5. 5. Types of Localized collectivity <ul><li>Crowds </li></ul><ul><li>Mobs and riots </li></ul><ul><li>Panics and hysteria </li></ul>
  6. 6. Types of Dispersed Collectivity <ul><li>Rumors and Gossips </li></ul><ul><li>Public Opinions </li></ul><ul><li>Fashions and Fads </li></ul>
  7. 7. Crowd <ul><li>A temporary gathering of people with a common focal point who influence one another . </li></ul><ul><li>The size of crowd is sometimes a source of pride </li></ul><ul><li>The size of crowd can be a cause for concern, especially among social control agents. </li></ul>
  8. 8. Main Types of Crowds <ul><li>Casual Crowd – Forms spontaneously around a specific incident, but people in the gathering engage in a little, if any , interaction with one another </li></ul><ul><li>Conventional crowd- collects for a specific event, but their gathering is planned, not spontaneous. Conventional crowd abides by the norms that govern such occasions. </li></ul>
  9. 9. <ul><li>Expressive crowd- gathers for an event that is highly emotional or exciting. It is the expected emotional charge or promised excitement that draws the people to the gathering. </li></ul><ul><li>Acting crowd - Is emotion charged and forms spontaneously for one specific purpose. The emotion that characterizes the acting crowd is more intense than the emotion of an expressive crowd, so acting crowds have the greatest likelihood of being unmanageable. </li></ul>
  10. 10. Mobs <ul><li>If an acting crowd becomes violent it can turn into a mob, an intensely emotional crowd set on doing violence to specific others or property. </li></ul><ul><li>Mobs are relatively short-lived because their intense emotion is difficult to sustain </li></ul><ul><li>A mob does not disperse until it has at least partially achieved its goal or agents of social control prevent it from achieving its goals. </li></ul>
  11. 11. Riot <ul><li>Is another intensely emotional crowd, but its violent behavior is not purposely directed like that of a mob </li></ul><ul><li>Riot erupts when a triggering incident ignites a crowd’s emotion and they lash out in frenzied, seemingly unfocused violence and destructions. </li></ul><ul><li>Sometimes riots stem from longstanding, but repressed anger </li></ul><ul><li>Riot can also erupt during celebrations </li></ul>
  12. 12. Panics and Hysteria <ul><li>Panic is a feeling of overwhelming fear or terror, that can lead to impulsive actions that put people in greater danger </li></ul><ul><li>Panic is the collective behavior that occurs when people who are confronted with a crisis or serious threat respond irrationally and actually worsen their situations. </li></ul><ul><li>Another form of collective behavior that involves fear and irrational behavior </li></ul><ul><li>In hysteria, the behavior is usually a response to an imagined event or a real event that has been misinterpreted or distorted. </li></ul>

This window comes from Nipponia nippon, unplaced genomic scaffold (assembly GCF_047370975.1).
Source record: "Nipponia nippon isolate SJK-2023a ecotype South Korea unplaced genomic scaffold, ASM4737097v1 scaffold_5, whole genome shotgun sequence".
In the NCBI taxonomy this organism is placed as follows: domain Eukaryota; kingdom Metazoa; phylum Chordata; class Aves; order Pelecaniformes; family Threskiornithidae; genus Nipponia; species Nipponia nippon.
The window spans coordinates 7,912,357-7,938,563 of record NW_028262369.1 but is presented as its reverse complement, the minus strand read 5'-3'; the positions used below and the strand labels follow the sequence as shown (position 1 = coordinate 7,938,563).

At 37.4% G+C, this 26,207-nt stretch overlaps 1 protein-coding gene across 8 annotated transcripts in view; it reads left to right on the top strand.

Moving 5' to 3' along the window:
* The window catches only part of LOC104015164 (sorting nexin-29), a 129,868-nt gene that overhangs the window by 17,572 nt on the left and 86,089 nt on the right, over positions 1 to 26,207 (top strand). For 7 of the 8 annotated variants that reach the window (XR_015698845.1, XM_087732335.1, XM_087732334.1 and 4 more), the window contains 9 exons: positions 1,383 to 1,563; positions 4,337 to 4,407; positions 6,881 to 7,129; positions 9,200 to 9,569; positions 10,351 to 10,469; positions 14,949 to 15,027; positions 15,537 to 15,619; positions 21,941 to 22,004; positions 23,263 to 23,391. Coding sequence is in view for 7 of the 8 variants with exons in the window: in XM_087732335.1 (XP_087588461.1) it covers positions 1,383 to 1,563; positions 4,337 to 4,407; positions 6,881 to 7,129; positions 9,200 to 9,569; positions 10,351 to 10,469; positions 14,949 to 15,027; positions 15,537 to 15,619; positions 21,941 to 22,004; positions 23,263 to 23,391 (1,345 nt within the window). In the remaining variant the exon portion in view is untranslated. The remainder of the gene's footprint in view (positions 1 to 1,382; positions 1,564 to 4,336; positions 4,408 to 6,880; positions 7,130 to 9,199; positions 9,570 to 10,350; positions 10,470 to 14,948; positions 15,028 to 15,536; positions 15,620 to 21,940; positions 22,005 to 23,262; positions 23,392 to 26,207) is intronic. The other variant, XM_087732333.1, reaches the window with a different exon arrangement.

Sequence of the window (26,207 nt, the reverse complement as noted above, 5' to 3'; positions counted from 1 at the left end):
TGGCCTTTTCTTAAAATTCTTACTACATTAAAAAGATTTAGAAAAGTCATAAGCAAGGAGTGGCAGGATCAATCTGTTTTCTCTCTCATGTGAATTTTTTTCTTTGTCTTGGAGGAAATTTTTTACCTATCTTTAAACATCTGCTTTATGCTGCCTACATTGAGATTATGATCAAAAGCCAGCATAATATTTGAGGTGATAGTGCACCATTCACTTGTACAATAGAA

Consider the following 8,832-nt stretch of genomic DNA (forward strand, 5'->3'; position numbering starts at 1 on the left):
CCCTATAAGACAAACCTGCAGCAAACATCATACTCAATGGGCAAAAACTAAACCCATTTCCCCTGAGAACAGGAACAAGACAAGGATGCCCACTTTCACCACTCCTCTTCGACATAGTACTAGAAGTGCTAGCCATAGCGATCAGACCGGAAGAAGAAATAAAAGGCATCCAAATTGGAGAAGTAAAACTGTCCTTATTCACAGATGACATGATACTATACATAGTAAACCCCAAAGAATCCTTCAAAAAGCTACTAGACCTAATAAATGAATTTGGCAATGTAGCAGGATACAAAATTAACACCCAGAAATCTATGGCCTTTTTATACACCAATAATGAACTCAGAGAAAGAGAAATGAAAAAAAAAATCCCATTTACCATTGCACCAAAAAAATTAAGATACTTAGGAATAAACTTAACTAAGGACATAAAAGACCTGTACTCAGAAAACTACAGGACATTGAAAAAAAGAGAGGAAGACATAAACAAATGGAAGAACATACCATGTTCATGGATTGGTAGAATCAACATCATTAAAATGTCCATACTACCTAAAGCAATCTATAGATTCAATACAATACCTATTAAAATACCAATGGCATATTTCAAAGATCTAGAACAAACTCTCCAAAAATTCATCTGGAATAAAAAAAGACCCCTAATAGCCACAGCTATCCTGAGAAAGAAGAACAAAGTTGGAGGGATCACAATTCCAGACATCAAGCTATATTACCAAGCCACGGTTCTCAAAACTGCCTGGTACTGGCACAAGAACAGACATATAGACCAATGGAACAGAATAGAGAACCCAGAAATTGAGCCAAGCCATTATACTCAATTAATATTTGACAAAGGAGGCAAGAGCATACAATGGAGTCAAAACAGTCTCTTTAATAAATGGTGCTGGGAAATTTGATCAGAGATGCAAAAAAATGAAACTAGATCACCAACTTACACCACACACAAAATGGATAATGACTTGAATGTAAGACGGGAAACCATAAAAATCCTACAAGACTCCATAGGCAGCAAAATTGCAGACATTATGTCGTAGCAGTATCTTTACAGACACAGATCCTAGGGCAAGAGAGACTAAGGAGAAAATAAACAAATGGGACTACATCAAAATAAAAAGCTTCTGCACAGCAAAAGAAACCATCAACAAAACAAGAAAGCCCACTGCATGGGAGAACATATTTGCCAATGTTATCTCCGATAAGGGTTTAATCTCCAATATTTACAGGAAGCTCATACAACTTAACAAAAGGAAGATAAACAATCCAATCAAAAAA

13. 13. Rumors and Gossips <ul><li>Rumor is a collective behavior engaged in both localized and dispersed collectivities. </li></ul><ul><li>These are information transmitted among people, usually informally and from unconfirmed sources. It maybe true or false, but typically as it spreads, it becomes a little of both because in telling and in retelling, distortions, omissions, and embellishments frequently occur. </li></ul><ul><li>Gossip is a rumor about individuals’ personal lives rather than an issue or event. </li></ul><ul><li>Gossip is spread by a small group of people personally associated with the individual they’re gossiping about </li></ul>
  14. 14. Public Opinion <ul><li>Consist of the attitudes expressed by members of the society, or those selected to represent them. </li></ul><ul><li>When we speak about the “public” we must keep in mind that there is no single public but many publics. These publics differ in terms of sex, race, ethnicity, social class, age, sexual orientation and a host of other factors. </li></ul><ul><li>Public Opinion is rarely, if ever, unified </li></ul><ul><li>It changes over time </li></ul>
  15. 15. Fashions <ul><li>Refers to currently favored styles of appearance or behaviors. </li></ul><ul><li>Are expressions of people’s contradictory needs to be unique on the one hand, but to fit in with a the group on the other. In other words, by adopting the latest fashions, one is not just a trendsetter, but part of a group of trendsetters. </li></ul>
  16. 16. <ul><li>Fashions do not just appear spontaneously. Many fashions are carefully developed and marketed. </li></ul><ul><li>It is often very expensive which is why historically, trendsetters have been members of the upper class </li></ul><ul><li>Fashions are a form of collective behavior unique to economically deveoped societies. </li></ul>